School Health Models
In her 1997 book, Teaching Positions: Difference, Pedagogy, and the Power of Address, Elizabeth Ellsworth defined “ignor-ance” as “an active dynamic of negation, an active refusal of information.” Recently the Oxford Dictionary selected “post-truth” as their word of the year. The word is defined as “relating to or denoting circumstances in which objective facts are less influential in shaping public opinion than appeals to emotional and personal belief.” Dr. Trevor Hancock in the Victoria Times Colonist, November 23, 2016.
“Each community needs to determine its own priorities and find the areas where people can agree to work together. They need to be in it for the long haul.” — Dr. Trevor Hancock, Professor and Senior Scholar at the University of Victoria’s School of Public Health and Social Policy.
Hart’s Model of Youth Participation
Effective youth participation is about creating opportunities for young people to be involved in influencing, shaping, designing and contributing to policy and the development of services and programs.
The Youth Participation Model and explanation is available on http://myd.govt.nz/working-with-young-people/youth-participation-in-decision-making/ and https://sbh4all.org/training/youth-development/youth-engagement-toolkit/youth-participation/
The CSH/HPS Model
CSH/HPS (Comprehensive School Health or Health Promoting School) are the traditional coordinated school health models for promoting a healthy school community. The key elements are available on a variety of websites.
CSH/HPS Website Workhorses
- What is a health promoting school? WHO
- Promoting Health in Schools. From Evidence to Action. – The publication is for people with an interest in what happens in schools. It is particularly for those who create policy and implement the actions that flow from good policy, such as politicians, government departments, non-governmental organizations, regional education authorities, school board/council members, school directors, principals, head teachers, advisors, nurses, social workers and school health coordinators. Although the document was written primarily for policy-makers it is also for teachers, parents and students as the effective promotion of health is an inclusive, participatory process.
- Joint Consortium for School Health – Examples: Healthy Schools Planner that is a free tool that schools can use to assess the current health environment and build a plan to make improvements; Comprehensive School Health Framework download; Fact Sheets.
- Physical and Health Education Canada – Health School Community Concept Paper, August 2012.
- Centre for Addictions Research of BC – e.g. Four Keys to a Healthy Community; iMinds Education Resource.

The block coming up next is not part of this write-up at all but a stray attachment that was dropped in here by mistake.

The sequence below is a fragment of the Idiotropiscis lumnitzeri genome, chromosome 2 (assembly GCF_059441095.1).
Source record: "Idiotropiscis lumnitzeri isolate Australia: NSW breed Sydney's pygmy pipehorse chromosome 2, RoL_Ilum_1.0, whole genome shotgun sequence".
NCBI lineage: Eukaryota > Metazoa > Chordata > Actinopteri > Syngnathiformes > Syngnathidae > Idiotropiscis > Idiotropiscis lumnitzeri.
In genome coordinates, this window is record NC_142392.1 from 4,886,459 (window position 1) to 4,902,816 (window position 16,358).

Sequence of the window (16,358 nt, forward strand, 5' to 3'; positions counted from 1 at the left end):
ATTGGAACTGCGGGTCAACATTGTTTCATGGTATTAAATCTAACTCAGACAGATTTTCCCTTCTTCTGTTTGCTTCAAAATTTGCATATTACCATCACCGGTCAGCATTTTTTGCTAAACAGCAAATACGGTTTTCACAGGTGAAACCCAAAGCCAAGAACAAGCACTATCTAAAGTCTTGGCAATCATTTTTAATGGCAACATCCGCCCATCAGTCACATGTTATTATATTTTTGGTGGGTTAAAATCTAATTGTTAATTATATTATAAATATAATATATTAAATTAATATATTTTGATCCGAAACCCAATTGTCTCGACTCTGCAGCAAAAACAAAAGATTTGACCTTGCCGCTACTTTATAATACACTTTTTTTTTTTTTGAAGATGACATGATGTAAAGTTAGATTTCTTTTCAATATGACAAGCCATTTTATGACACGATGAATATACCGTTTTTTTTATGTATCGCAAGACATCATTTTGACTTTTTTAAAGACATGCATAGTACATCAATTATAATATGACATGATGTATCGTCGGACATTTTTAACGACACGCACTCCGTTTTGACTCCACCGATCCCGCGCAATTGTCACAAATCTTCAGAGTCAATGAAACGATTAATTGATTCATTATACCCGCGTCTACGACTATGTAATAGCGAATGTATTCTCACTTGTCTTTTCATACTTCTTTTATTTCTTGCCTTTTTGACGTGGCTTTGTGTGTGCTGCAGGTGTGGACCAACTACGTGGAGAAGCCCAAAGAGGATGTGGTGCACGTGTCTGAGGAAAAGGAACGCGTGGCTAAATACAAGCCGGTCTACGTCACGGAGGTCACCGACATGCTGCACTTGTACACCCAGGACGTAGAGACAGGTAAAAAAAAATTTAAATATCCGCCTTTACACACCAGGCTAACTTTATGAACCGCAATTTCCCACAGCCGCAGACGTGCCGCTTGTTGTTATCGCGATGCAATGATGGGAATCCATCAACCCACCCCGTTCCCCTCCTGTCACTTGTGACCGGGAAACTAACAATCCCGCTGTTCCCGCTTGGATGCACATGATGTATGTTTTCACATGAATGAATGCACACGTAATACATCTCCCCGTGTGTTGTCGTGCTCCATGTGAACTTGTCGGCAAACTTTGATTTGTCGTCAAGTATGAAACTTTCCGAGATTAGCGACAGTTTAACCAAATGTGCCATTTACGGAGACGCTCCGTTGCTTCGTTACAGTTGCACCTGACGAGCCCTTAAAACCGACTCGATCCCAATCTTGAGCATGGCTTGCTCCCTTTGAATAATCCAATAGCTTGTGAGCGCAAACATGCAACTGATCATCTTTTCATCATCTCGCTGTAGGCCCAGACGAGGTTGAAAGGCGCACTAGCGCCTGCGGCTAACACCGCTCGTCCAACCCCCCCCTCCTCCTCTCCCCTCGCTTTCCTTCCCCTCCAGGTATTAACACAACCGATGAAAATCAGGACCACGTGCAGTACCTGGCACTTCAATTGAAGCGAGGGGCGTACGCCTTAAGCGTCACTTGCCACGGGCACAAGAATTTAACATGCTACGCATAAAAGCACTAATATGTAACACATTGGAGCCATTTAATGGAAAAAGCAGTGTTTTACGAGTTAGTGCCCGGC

- MSA Research Summary #13 – Why should schools address student health?
- Adolescents and School Health – e.g. Coordinated School Health, The Case for School Health, How to Implement, School Health Index – updates 2013.
- Centre for Mental Health in Schools – Comprehensive Approaches, Engaging Learners, Preventing Problems, Practitioner Toolbox e.g. Focusing on the Well-being of School Staff, Bullying Prevention, Mental Health Assistance and much more.
- Healthy Schools BC – Healthy Schools is a partnership with DASH BC (Directorate of Agencies for School Health) and the Ministries of Health and Education. A variety of tools are available to identify and assess needs of a school.
- Dash BC – DASH is responsible for the coordination of the Healthy BC Schools Initiative. Examples: Programs and supports, resources and stories.
Sourced from Healthy Schools BC website
The WSCC Model
WSCC – (Whole School/Whole Community/Whole Child) is a model launched in 2007 as a “Collaborative Approach to Learning and Health.” WSCC combines and builds on elements of CSH and calls for greater alignment, integration and collaboration between health and education to improve each child’s cognitive, physical, social and emotional development.
WSCC has expanded the original components of CSH and recognizes the need to engage students as active participants in their learning and health. The focus of the WSCC Model is on the whole person. School health programs are coordinated and modernized.
Visit the ACSD Whole Child Initiative site for information about:
- Why We Need a Collaborative Approach to Learning and Health
- The Need for a New Model
- Expanded Components
- Whole School, Whole Community, Whole Child
- End Notes
- Core and Consultation Groups
- The WSCC Model
An important protective factor
University of Victoria (British Columbia) professor Sibylle Artz, an expert on youth violence, says that extensive research on preventing delinquency and recidivism has shown the importance of maintaining connections with families and communities.
The traditional school health approach vs CSH/HPS/WSCC for the 21st Century
A comprehensive set of programs can be woven into the fabric of every school. In developing a comprehensive, integrated approach, every school can be seen as a key element of its community. School and community are not separate entities.
- Focuses on didactic classroom teaching.
- Addresses health issues one by one.
- Considers only the health needs of students.
- Focuses only on the school.
CSH/HPS/WSCC for the 21st Century
- Focuses on all aspects of the school community:
- integrated instruction/health education
- services for students
- health promoting environment
- social support
- school community context
- Addresses and integrates specific health issues into a coordinated program of developing health literacy and life skills.
- Is concerned with health needs of staff, students, parents and the broader school community.
- Focuses on the school in the context of the local community.
Human beings are not things needing to be motivated and controlled; they are four dimensional−body, mind, heart and spirit.